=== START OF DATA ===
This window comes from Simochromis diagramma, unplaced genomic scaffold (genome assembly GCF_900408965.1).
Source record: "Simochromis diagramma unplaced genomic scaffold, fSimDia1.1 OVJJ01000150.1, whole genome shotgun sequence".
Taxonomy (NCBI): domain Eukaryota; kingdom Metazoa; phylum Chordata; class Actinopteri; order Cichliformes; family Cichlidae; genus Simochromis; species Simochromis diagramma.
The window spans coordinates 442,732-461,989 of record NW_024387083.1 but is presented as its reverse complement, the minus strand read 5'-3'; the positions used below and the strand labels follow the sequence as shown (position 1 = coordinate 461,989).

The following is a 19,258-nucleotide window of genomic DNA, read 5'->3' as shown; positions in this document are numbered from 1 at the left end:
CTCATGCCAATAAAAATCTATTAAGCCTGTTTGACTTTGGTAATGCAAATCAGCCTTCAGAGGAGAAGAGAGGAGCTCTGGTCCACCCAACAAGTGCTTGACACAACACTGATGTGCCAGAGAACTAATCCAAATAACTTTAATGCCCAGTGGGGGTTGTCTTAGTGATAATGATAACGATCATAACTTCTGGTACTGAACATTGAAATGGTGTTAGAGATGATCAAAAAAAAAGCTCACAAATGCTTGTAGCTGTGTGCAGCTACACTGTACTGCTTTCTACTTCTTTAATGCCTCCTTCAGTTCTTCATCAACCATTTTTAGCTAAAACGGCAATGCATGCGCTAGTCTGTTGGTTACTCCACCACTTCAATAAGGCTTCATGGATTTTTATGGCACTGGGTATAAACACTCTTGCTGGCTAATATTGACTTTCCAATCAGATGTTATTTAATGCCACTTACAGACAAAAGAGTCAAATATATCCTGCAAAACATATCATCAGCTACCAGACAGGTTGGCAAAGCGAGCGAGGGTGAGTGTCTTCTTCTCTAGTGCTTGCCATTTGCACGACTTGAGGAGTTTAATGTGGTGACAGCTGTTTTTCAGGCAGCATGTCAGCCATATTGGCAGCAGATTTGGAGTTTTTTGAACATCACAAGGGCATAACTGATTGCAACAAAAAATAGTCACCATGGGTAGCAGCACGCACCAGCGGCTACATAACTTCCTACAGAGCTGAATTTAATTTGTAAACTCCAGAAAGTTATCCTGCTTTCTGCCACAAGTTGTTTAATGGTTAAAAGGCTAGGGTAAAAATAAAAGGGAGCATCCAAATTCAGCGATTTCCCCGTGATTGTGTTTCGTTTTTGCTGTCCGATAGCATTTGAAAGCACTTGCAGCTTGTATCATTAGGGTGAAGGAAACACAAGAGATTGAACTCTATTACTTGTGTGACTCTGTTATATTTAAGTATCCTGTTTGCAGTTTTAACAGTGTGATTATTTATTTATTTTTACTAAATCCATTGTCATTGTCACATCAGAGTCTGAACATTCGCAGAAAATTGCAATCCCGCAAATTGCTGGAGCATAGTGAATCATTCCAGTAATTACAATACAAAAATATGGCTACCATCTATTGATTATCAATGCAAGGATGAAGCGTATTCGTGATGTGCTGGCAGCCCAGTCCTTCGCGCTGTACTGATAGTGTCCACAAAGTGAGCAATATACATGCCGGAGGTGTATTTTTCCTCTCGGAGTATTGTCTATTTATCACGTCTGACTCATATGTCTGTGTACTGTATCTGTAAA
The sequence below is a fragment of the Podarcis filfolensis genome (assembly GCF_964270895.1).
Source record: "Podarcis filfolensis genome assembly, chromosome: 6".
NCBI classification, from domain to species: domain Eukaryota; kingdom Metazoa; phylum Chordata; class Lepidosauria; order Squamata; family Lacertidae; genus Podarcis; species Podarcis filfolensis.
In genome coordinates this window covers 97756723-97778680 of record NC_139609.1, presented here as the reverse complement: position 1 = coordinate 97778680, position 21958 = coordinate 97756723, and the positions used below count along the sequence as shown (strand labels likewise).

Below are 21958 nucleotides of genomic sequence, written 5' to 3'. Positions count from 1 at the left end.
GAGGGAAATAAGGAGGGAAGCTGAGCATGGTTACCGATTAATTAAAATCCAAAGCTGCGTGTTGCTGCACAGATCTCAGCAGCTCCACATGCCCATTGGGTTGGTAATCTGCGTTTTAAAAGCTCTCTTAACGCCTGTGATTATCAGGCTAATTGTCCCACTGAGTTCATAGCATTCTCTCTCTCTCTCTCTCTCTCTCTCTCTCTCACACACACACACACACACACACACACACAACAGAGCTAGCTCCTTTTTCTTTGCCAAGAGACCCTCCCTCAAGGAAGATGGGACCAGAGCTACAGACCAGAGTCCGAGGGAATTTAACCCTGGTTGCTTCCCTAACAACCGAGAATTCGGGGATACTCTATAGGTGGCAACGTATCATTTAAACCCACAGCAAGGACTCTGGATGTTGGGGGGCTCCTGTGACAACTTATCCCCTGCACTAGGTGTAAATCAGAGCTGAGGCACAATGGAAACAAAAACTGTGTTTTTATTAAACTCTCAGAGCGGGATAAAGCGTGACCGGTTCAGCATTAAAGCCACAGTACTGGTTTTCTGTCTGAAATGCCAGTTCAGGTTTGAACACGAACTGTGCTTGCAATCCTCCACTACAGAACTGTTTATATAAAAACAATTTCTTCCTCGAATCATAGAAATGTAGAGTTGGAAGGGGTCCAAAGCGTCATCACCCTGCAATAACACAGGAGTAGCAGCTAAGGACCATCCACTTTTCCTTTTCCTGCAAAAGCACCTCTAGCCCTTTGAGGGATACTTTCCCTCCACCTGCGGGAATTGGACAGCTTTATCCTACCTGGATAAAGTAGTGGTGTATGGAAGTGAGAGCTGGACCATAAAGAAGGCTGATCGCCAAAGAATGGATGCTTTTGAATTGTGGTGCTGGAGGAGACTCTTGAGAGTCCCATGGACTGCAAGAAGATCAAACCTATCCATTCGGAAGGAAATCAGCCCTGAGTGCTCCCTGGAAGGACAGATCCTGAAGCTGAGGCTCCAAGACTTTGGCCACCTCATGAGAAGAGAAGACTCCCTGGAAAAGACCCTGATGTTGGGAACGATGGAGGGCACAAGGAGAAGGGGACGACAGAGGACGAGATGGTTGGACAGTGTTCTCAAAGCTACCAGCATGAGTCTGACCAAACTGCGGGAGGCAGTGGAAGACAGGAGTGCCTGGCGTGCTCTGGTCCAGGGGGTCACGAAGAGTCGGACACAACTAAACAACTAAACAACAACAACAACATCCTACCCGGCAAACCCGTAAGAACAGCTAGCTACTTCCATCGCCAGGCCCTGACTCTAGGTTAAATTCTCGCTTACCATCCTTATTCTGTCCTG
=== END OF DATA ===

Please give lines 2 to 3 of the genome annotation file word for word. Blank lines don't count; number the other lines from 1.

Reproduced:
Source record: "Simochromis diagramma unplaced genomic scaffold, fSimDia1.1 OVJJ01000150.1, whole genome shotgun sequence".
Taxonomy (NCBI): domain Eukaryota; kingdom Metazoa; phylum Chordata; class Actinopteri; order Cichliformes; family Cichlidae; genus Simochromis; species Simochromis diagramma.